Where did Scotland go?

 

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Hello family & friends! My intentions have been to divi up our trip to Scotland in a few categorical posts, you know by order of activity and adventures. Until I realised that somehow many of the photos I had taken during the first few days of our trip have disappeared. This most likely happened while trying to upload them onto my lap top. A macbook air with as much disk space as a shoe box in which I’ve metaphorically stuffed with one too many pairs of shoes. Any ways, whilst transferring what few files I could onto my iPhotos and most likely not knowing exactly what I was doing when those pesky error messages popped up on the screen , I had removed the cameras memory card and wiped away many of our digital memories… Ah Poo! The gorgeous pictures of Queensferry Bridge and the seaside village of Fife where I ate the most amazing fish&chips will forever remain stored in my memories.

Alas! I have these other memorable photos to share. My trips through the Northern Highlands, along Inverness, past Glencoe and on the Loch Ness. As a nature girl at heart, I was in awe by Scotlands’ beauty and whisked away by its landscape. Below I’ll share my nature photo favourites with a few key notes here and there.

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Great Aunt Lizzie’s in the Princess Gardens.

I was told that Princess Gardens was once a disgusting, mucky and wet swampy, narrow valley with a darker side… Not only was this now beautifully landscaped park  a common dumping ground for the village waste and the disposals of bodies, its also where accusers determined whether woman were witches or not.

The accused were thrown into the water. Those that didn’t drown were proven guilty,  fished out and burned at the stake. For the woman who drowned, they  were considered innocent and that their death would be their salvation. I’d prefer the later demise, wouldn’t you?  Remembering this as I’m sitting on the lush lawn enjoying my picnic. Hah!

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Monument to Royal Scots Greys.

 

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I’ve titled this one, Loch Favourite!

 

img_3477 Dryer and desolately inhabited areas as you reach the norther tip of the Highlands.

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3 Sisters Mountains pictured above and below. Glencoe is one of the most magnificent areas of natural wilderness considered in the whole of Britain. I can see why! The rugged beauty of the area and the often arctic weather make the area a hotspot for climbers and skiers today. I spotted many back backers preparing to hit the trials that day.

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Sailing on Loch Ness.

I took an hour long boat ride on Loch Ness in which I found to be quite boring. Sure the fresh air and pleasantly surprising weather welcoming but there were only low and bare mountains surrounding this lake thus making for a lack lustre sail and empty space on my cameras memory card.

I did quite enjoy the locally brewed Nessie Monster Mash Ale beer!  YUM!

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I lucked out with fantastic weather during my tours!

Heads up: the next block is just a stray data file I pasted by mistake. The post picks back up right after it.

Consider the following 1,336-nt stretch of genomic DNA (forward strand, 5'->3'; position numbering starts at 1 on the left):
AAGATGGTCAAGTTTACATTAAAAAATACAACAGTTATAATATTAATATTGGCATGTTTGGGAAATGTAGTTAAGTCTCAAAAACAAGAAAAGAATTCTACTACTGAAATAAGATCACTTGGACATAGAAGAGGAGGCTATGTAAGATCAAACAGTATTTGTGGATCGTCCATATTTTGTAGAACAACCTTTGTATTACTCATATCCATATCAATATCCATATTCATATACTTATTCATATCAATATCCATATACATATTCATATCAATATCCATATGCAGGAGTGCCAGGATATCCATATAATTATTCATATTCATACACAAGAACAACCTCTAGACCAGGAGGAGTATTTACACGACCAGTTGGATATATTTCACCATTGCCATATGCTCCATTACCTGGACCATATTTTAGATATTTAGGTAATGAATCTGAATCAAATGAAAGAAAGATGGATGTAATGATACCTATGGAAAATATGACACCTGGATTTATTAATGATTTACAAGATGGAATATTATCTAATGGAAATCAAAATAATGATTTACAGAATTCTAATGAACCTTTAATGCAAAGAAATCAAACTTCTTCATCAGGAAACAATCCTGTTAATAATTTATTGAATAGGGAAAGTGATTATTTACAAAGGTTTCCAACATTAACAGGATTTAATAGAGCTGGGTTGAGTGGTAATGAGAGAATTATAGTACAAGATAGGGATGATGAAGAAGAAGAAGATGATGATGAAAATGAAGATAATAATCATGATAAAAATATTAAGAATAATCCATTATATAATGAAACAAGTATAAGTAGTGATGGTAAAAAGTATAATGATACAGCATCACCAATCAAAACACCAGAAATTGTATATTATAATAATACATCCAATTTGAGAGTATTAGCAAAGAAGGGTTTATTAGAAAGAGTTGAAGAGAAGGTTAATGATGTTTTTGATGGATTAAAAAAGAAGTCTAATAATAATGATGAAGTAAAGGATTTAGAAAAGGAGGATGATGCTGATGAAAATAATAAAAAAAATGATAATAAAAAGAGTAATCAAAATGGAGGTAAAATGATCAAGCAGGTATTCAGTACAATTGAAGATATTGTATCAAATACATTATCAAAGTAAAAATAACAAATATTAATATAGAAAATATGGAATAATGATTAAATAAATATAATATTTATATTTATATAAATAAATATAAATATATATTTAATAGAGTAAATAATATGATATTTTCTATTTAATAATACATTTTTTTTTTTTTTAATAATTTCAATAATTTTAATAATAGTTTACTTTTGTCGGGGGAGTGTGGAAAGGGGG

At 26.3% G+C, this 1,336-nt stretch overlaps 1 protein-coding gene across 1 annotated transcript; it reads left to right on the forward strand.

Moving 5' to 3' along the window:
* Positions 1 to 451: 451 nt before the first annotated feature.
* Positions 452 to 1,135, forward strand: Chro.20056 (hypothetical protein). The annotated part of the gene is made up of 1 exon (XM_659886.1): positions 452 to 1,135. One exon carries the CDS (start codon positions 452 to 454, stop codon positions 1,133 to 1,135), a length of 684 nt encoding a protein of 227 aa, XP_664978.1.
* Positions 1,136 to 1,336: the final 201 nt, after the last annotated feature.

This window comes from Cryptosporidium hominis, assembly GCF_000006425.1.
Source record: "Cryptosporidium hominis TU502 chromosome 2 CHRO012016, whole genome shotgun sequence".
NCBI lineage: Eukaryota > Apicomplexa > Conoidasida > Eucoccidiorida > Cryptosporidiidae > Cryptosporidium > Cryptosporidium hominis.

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West Sands Beach, St. Andrews.

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On the St. Andrews golf course overlooking hole 2.

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On the roof of the club house

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Beer O’clock!

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Village of Falkland

Johnny Cash fans? During one his flights, Johnny Cash sat next to the owner of a music shop here in Falkland. The two had got to talking and it turned out Johnny had family from this area in Scotland. As their plane landed and before parting ways, Johnny asked for the shop owners address. A few months later the shop owner received a signed guitar gifted by Mr. Cash. I spotted this shop next to the cafe where I sat down for a iced coffee, not realising the musical treasure next door until I returned to our bus and heard about this story from our guide.

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Falkland Parish Church

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Our stay in Stockbridge

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Finishing off with some macro love.

All in all my trip was awesome. I finally got to explore other parts of Scotland, crossed off an item from my bucket list (visit St Andrews golf course) made new friends, tried haggis and got to sample at least 10 different varieties of gins and beers. Also, I’ve learned a valuable lesson about not loosely carrying around an Hermes scarf and never booking with Highland Experience ever!!!!!

Cliffhanger? Sorry.

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Bouledogues Français…

Ah! The French Bulldog! Just because this breed reveals the word “French” doesn’t mean this breeds ancestral bloodline originated from France. Confused? I was. The French Bulldogs history originally began in England. Making them, well English right? Well not entirely.  Here’s a little background  we can all remember easily…

English miniature bulldogs were introduced in Northern France when English textile workers migrated from Britain’s fallout during the Industrial Revolution around 1850-1860. It was during this time that miniature bulldogs popularity among the French soared! It was the French however who later developed this type of dog to have a more compact body, straighter legs and erect “bat ears.’’ Voila! The Bouledogues Français. Near the turn of the century American tourists discovered the French Bulldog and brought them over at the turn of the century where they achieved immense popularity in the United States. In fact this breed owes its existence to England, France, Germany and the United States.

Meet the French Bulldog

Meet the French Bulldog.

Don’t let their glum faces fool you. This breed is highly comical, intelligent and frisky. Just like another favorite of mine, the Pug! The French Bulldogs gentil demeanour makes them calmer and thus easier to socialize than most other breeds. No mean-spirited genes here despite their muscular bodies and somewhat combative stance. This breed is dependably amiable! I find them quite loveable and adorable. In fact, this is what this breed craves the most, your love and adoration.